“Thus addressed by his son, Santanu answered, ‘Thou sayest truly, O son, that I have become melancholy. I will also tell thee why I am so. O thou of Bharata’s line, thou art the only scion of this our large race. Thou art always engaged in sports of arms and achievements of prowess. But, O son, I am always thinking of the instability of human life. If any danger overtake thee, O child of Ganga, the result is that we become sonless. Truly thou alone art to me as a century of sons. I do not, therefore, desire to wed again. I only desire and pray that prosperity may ever attend thee so that our dynasty may be perpetuated. The wise say that he that hath one son hath no son. Devavrata who was endued with great intelligence, having ascertained all this from the king, reflected within himself for a while. He then went to the old minister devoted to his father’s welfare and asked him about the cause of the king’s grief. When the prince questioned the minister, the latter told him about the boon that was demanded by the chief of the fishermen in respect of his daughter Gandhavati. Then Devavrata, accompanied by many Kshatriya chiefs of venerable age, personally repaired to the chief of the fishermen and begged of him his daughter on behalf of the king.”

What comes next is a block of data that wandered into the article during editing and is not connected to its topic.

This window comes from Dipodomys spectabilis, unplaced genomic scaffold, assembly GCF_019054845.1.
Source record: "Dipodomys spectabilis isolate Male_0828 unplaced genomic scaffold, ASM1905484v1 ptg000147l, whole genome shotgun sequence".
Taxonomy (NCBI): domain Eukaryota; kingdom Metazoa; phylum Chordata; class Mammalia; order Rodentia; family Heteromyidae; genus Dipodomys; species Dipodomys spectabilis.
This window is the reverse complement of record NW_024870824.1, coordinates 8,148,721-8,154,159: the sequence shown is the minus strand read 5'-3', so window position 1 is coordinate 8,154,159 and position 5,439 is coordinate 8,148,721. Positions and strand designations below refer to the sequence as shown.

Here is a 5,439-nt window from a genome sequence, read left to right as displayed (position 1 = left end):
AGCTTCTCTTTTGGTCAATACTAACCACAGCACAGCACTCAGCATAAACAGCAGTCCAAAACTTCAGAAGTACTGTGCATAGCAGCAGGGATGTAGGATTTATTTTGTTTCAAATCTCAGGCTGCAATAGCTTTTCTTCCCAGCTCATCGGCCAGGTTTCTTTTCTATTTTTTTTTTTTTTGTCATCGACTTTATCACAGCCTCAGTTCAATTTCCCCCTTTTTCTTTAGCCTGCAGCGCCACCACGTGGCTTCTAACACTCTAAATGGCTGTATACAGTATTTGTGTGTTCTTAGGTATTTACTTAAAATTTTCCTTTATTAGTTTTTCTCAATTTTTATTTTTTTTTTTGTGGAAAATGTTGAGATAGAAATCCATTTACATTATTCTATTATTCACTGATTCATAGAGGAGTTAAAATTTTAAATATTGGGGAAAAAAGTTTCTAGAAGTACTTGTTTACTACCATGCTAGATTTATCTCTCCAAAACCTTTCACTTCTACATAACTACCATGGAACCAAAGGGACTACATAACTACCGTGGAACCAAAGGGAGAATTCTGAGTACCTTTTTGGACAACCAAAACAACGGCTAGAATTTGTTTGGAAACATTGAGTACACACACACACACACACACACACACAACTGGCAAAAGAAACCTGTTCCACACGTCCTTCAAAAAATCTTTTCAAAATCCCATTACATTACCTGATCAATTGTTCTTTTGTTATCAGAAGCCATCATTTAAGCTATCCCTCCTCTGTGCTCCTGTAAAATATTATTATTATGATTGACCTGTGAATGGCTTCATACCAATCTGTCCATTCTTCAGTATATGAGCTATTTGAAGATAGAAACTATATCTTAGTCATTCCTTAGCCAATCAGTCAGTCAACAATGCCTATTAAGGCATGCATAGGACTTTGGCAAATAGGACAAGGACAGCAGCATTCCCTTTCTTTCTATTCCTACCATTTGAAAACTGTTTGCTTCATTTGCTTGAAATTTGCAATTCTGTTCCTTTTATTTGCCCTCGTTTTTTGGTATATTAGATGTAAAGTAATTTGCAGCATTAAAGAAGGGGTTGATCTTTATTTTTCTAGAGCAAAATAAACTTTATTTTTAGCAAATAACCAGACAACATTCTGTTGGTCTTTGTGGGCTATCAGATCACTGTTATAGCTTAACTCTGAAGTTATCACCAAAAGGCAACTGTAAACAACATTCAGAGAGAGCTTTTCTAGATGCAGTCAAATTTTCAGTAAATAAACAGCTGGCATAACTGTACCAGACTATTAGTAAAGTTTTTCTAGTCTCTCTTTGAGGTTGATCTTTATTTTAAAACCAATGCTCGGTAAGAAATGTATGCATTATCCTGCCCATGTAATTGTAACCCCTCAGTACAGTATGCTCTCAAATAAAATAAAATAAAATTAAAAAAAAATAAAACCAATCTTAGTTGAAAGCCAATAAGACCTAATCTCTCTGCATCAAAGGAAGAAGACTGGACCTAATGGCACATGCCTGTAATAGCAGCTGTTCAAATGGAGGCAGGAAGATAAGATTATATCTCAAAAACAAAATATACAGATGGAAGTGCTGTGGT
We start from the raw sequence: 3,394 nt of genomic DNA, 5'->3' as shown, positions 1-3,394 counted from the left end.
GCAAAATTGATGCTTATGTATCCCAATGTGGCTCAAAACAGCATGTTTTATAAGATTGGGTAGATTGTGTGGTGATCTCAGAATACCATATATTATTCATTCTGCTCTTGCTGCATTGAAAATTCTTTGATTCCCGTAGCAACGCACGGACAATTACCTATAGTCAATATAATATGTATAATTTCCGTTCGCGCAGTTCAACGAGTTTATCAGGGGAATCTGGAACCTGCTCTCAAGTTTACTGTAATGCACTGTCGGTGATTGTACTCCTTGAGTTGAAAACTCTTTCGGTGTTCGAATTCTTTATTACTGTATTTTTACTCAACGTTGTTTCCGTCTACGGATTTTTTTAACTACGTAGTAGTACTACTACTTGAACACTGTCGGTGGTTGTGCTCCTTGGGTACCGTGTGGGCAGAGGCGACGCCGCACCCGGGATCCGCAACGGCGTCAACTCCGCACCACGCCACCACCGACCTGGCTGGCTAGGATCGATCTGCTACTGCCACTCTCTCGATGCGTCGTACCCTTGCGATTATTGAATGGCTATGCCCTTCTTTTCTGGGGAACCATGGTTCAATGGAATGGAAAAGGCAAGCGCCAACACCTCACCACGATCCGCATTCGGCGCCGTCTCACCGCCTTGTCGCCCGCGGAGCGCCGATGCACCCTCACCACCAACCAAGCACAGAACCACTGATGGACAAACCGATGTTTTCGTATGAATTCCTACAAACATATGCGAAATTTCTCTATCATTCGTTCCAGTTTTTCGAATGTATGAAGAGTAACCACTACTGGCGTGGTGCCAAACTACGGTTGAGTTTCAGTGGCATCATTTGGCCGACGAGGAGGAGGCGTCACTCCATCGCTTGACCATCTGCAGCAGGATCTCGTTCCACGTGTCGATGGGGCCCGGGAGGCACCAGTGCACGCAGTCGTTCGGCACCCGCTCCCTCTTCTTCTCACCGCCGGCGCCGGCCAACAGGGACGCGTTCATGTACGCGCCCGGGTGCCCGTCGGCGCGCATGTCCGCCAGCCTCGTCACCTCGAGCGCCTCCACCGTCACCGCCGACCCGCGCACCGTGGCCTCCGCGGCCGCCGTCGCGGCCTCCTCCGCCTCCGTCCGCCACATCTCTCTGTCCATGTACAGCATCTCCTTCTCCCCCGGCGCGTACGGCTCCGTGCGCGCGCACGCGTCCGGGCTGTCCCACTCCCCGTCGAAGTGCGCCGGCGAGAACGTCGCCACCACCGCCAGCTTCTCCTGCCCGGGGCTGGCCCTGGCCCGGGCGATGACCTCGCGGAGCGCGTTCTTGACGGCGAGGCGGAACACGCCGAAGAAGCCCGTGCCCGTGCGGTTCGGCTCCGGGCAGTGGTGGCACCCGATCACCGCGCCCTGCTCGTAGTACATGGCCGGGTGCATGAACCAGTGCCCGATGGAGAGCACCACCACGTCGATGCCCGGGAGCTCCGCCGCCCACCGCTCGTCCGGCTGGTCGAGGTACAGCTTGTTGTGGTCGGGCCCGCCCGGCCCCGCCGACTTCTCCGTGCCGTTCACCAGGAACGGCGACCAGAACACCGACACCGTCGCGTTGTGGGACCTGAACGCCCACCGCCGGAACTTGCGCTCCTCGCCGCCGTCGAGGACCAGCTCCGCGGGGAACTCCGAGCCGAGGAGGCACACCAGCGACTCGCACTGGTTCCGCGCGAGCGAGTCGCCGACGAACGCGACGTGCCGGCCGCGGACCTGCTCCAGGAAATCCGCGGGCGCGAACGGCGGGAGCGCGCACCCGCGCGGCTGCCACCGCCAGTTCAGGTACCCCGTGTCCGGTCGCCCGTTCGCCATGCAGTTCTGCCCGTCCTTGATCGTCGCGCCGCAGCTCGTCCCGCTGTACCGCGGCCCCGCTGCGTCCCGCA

“The chief of the fishermen received him with due adorations, and, when the prince took his seat in the court of the chief, the latter addressed him and said, ‘O bull among the Bharatas, thou art the first of all wielders of weapons and the only son of Santanu. Thy power is great. But I have something to tell thee. If the bride’s father was Indra himself, even then he would have to repent of rejecting such an exceedingly honourable and desirable proposal of marriage. I have only one word to say on the part of this maiden. In the matter of the proposed marriage there is one great objection founded on the fact of a rival in the person of a co-wife’s son. O oppressor of all foes, he hath no security, even if he be an Asura or a Gandharva, who hath a rival in thee. There is this only objection to the proposed marriage, and nothing else. Blest be thou! But this is all I have to say in the matter of the bestowal or otherwise, of Satyavati.’